Hurricane Earl was the big talk of the week, upgrading and then downgrading and picking up speed, but ultimately largely spared the East Coast the damage that many experts were predicting.
Two swimmers in New Jersey drowned in the strong tides caused by the storm, and the coast of North Carolina got pounded with wind, while some parts of New England and Nova Scotia saw some heavy rain and knocked-down power lines, but overall, Earl kept most of it's strength away from the coast and most of the damage was minimal for the hurricane that for at least a short period of time was Category Four, stronger than a certain Category Three hurricane that flooded New Orleans five years ago.
Meanwhile, Tropical Storm Hermine has formed in the western Gulf of Mexico, prompting a tropical storm warning from Tampico, Mexico all the way to Baffin Bay in south Texas. For those paying attention, that's exactly the same area hit recently by Hurricane Alex early this summer. With wind speeds currently at 40 mph, Hermine isn't expected to be anywhere as fierce as Alex, but anything is possible, and the storm is expected to strengthen in the warm Gulf waters.
The question is, how much?
The US agreed to send flood aid to help devastated North Korea cope with flooding on its border with China. As we reported last July, the region was blasted with heavy rains, and the normally avoidant nation reported the loss of life and the evacuation of many communities in the north.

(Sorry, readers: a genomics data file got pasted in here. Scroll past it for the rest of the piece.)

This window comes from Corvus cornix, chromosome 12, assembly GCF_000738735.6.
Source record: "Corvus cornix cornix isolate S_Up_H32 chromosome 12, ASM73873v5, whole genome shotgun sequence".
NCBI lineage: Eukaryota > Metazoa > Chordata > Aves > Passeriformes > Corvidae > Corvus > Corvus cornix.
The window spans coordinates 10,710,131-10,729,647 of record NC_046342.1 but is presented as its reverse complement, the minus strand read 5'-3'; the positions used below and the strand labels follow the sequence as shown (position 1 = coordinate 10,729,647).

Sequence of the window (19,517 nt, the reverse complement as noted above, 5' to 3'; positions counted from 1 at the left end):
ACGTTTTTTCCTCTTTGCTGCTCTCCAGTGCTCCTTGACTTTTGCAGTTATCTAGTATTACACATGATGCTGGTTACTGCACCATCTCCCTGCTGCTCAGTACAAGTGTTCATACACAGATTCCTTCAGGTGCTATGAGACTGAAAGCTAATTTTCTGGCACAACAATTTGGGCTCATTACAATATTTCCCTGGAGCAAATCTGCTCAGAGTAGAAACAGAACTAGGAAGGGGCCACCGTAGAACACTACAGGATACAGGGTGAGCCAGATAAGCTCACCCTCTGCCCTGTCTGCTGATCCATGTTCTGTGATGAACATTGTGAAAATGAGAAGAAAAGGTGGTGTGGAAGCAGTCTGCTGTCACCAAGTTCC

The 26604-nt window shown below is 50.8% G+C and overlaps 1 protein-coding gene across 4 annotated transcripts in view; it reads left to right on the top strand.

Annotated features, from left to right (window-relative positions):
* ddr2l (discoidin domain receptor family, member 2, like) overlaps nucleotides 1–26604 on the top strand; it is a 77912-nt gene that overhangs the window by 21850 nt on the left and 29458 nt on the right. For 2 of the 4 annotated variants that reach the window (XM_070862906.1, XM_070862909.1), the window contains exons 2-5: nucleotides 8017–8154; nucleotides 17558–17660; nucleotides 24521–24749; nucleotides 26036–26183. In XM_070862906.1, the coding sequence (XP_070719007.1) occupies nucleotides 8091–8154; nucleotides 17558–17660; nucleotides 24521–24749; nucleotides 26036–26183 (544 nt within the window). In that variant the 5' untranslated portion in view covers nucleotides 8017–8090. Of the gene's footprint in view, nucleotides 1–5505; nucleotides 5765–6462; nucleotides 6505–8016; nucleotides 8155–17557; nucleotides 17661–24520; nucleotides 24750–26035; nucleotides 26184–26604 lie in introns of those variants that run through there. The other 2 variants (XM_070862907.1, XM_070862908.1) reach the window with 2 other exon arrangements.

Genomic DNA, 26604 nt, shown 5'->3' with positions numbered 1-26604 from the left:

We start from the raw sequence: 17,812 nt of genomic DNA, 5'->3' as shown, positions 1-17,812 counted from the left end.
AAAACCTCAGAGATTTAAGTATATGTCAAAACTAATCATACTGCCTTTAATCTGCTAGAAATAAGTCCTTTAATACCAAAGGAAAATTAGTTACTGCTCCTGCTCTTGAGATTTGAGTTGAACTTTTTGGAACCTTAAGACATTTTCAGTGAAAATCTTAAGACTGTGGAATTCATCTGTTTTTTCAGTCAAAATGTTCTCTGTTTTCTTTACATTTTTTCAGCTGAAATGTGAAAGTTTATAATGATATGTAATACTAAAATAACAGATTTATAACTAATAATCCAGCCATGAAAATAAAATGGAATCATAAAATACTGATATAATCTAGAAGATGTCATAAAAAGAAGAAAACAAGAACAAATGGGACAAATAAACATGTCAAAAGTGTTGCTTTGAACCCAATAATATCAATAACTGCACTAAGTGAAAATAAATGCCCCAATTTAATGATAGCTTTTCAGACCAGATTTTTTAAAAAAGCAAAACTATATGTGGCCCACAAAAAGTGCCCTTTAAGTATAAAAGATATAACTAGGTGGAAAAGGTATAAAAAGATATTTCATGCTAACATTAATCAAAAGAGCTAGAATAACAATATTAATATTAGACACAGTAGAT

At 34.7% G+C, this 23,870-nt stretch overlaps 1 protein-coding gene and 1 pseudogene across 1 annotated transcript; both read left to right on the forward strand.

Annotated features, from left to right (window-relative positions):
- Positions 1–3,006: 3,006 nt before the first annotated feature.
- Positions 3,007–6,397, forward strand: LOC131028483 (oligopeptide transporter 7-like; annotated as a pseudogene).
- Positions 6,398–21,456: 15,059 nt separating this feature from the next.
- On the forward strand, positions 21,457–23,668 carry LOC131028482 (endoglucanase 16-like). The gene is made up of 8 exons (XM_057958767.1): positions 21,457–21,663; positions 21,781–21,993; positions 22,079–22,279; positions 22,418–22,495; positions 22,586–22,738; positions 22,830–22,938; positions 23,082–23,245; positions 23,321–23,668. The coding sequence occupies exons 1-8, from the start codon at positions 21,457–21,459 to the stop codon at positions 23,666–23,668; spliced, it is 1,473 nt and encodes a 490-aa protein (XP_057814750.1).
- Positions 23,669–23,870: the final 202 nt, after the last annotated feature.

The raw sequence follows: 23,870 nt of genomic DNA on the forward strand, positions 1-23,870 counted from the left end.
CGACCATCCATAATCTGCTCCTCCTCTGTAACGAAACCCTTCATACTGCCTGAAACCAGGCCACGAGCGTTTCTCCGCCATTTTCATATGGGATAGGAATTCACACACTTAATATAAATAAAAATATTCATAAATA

The US pledged $750,000 to three NGO's that operate in North Korea, amaritan's Purse, Global Resource Services and Mercy Corps, calming any fears that the money could be used for anything other than relief.
In other news, the International Monetary Fund agreed to disperse $450 million in relief to Pakistan, after new estimates report that the nation lost an estimated $43 billion, or about one quarter of its 2009 GDP in the July flood. The Pakistan Red Crescent Society, with support from international partners has been steadily delivering aid to the beleaguered nation but reports that survivors could be displaced for as long as six months ad flood waters recede.
A new round of mudslides hit China this week, according to state news in that nation. Some 21 people have been declared dead, with 27 missing, and eight hospitalized in southwestern China. China, like North Korea and Pakistan have seen a very rainy summer and have experienced flooding and mudslides since June.
A massive 7.1 magnitude earthquake rocked Christchurch, New Zealand Saturday, causing an estimated $1.4 billion in damage. Some 60% of the regions structures have been damaged, and a night time curfew remains in place for the city to prevent looting. While the costs to rebuild the New Zealand city are high, experts predict that the resulting construction boom will provide many jobs to locals.
Several aftershocks have been reported since the Saturday quake, some as high as 5.4 magnitude, but deaths or major injuries have been reported, thanks to a very strict and well enforced building code.
San Diego county was rattled again this week by aftershocks of it's April 7.2 magnitude quake, with a 3.6 magnitude tremor striking just south of the border. The US Geological Survey reports no injuries or major damage.